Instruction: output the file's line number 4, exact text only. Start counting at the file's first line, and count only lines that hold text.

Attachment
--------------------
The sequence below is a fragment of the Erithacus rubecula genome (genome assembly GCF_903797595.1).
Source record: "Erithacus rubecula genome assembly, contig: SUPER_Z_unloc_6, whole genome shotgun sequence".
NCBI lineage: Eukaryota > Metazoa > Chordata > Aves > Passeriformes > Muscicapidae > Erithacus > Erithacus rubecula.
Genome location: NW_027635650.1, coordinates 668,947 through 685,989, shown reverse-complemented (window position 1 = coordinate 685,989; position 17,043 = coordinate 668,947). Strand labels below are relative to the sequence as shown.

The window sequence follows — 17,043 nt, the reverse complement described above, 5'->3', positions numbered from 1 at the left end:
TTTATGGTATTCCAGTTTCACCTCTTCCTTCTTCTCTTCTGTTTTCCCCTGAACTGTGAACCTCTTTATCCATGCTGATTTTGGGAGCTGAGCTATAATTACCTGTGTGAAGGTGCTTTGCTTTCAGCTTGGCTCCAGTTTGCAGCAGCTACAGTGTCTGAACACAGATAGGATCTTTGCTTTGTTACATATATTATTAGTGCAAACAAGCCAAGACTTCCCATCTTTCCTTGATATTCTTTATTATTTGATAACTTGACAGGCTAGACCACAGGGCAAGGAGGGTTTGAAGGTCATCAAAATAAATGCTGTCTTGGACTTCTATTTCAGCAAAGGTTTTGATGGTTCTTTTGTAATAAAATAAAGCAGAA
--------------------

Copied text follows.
Genome location: NW_027635650.1, coordinates 668,947 through 685,989, shown reverse-complemented (window position 1 = coordinate 685,989; position 17,043 = coordinate 668,947). Strand labels below are relative to the sequence as shown.